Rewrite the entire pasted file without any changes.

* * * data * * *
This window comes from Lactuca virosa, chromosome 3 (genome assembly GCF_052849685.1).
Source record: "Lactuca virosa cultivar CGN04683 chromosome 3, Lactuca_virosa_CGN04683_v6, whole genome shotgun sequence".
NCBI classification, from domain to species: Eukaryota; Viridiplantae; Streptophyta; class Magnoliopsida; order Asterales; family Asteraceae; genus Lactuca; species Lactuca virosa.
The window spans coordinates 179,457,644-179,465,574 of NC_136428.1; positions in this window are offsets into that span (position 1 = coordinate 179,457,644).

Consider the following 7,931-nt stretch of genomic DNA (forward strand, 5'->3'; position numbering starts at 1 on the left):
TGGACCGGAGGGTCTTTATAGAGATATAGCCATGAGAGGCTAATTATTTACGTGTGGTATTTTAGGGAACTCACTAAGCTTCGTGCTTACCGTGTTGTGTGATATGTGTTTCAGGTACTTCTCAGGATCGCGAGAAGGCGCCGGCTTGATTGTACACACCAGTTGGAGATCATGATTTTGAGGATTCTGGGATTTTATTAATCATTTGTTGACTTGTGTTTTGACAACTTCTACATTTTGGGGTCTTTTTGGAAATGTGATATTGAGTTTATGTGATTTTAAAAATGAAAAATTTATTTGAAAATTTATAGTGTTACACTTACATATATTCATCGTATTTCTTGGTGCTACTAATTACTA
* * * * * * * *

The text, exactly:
This window comes from Lactuca virosa, chromosome 3 (genome assembly GCF_052849685.1).
Source record: "Lactuca virosa cultivar CGN04683 chromosome 3, Lactuca_virosa_CGN04683_v6, whole genome shotgun sequence".
NCBI classification, from domain to species: Eukaryota; Viridiplantae; Streptophyta; class Magnoliopsida; order Asterales; family Asteraceae; genus Lactuca; species Lactuca virosa.
The window spans coordinates 179,457,644-179,465,574 of NC_136428.1; positions in this window are offsets into that span (position 1 = coordinate 179,457,644).

Consider the following 7,931-nt stretch of genomic DNA (forward strand, 5'->3'; position numbering starts at 1 on the left):
TGGACCGGAGGGTCTTTATAGAGATATAGCCATGAGAGGCTAATTATTTACGTGTGGTATTTTAGGGAACTCACTAAGCTTCGTGCTTACCGTGTTGTGTGATATGTGTTTCAGGTACTTCTCAGGATCGCGAGAAGGCGCCGGCTTGATTGTACACACCAGTTGGAGATCATGATTTTGAGGATTCTGGGATTTTATTAATCATTTGTTGACTTGTGTTTTGACAACTTCTACATTTTGGGGTCTTTTTGGAAATGTGATATTGAGTTTATGTGATTTTAAAAATGAAAAATTTATTTGAAAATTTATAGTGTTACACTTACATATATTCATCGTATTTCTTGGTGCTACTAATTACTA